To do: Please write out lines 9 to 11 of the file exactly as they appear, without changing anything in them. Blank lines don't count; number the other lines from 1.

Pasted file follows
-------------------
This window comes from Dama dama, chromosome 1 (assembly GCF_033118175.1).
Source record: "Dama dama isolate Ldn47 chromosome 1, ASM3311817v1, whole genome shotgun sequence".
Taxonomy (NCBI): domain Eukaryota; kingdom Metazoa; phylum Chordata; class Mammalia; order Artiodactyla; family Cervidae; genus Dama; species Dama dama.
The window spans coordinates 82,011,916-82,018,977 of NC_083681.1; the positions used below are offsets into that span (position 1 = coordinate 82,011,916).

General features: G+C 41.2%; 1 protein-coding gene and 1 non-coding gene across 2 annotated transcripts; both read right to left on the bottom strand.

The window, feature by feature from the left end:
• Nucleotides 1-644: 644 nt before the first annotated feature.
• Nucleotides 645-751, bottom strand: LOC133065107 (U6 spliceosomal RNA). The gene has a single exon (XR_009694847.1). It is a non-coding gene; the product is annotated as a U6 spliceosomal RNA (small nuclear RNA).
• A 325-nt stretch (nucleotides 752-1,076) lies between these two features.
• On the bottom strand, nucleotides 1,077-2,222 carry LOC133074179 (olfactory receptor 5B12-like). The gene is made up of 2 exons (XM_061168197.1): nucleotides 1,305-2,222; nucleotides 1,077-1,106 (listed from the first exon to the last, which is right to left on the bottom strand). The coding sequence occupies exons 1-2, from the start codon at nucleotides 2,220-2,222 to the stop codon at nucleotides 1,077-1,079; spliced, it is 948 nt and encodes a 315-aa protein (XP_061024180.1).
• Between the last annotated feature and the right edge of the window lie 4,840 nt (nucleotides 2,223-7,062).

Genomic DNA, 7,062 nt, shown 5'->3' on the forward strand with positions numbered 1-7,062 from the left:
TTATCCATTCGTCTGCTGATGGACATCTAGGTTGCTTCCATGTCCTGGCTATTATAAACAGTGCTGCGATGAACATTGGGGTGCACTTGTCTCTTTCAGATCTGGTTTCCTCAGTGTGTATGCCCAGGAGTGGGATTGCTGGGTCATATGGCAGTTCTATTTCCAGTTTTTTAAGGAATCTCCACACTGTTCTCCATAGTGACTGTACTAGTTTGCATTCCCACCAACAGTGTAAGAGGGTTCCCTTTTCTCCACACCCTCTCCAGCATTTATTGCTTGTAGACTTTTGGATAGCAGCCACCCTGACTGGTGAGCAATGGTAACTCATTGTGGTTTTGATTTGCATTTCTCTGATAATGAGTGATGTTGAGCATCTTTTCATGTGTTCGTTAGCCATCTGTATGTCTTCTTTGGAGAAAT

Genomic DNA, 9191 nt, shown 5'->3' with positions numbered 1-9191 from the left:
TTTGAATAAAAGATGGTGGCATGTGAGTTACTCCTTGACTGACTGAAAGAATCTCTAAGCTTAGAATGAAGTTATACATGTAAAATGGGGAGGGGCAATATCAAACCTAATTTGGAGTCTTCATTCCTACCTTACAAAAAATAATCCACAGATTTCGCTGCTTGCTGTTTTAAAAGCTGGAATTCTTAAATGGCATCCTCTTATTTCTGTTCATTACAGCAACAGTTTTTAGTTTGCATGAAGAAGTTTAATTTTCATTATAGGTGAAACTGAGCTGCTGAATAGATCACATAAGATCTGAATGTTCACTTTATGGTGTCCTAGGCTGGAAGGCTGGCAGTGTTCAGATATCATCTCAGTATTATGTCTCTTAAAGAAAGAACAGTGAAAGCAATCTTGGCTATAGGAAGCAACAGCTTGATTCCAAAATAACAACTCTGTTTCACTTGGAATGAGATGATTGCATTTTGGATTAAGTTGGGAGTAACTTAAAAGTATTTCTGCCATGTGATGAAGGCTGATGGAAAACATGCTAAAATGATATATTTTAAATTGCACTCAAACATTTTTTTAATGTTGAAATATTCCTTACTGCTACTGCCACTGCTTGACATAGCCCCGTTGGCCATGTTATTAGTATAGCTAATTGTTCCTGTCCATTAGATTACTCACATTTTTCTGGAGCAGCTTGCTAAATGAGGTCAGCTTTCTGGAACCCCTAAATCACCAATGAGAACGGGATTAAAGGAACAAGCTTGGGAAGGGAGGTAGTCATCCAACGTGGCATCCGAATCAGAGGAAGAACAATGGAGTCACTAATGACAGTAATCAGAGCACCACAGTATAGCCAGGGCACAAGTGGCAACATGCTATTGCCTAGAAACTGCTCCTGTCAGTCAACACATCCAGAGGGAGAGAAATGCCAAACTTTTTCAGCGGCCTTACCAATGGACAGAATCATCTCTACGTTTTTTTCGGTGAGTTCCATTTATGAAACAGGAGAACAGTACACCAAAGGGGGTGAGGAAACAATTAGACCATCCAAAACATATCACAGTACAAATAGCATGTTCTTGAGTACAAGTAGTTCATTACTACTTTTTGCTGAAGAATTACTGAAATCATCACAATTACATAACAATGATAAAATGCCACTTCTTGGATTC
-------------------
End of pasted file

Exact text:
• A 325-nt stretch (nucleotides 752-1,076) lies between these two features.
• On the bottom strand, nucleotides 1,077-2,222 carry LOC133074179 (olfactory receptor 5B12-like). The gene is made up of 2 exons (XM_061168197.1): nucleotides 1,305-2,222; nucleotides 1,077-1,106 (listed from the first exon to the last, which is right to left on the bottom strand). The coding sequence occupies exons 1-2, from the start codon at nucleotides 2,220-2,222 to the stop codon at nucleotides 1,077-1,079; spliced, it is 948 nt and encodes a 315-aa protein (XP_061024180.1).
• Between the last annotated feature and the right edge of the window lie 4,840 nt (nucleotides 2,223-7,062).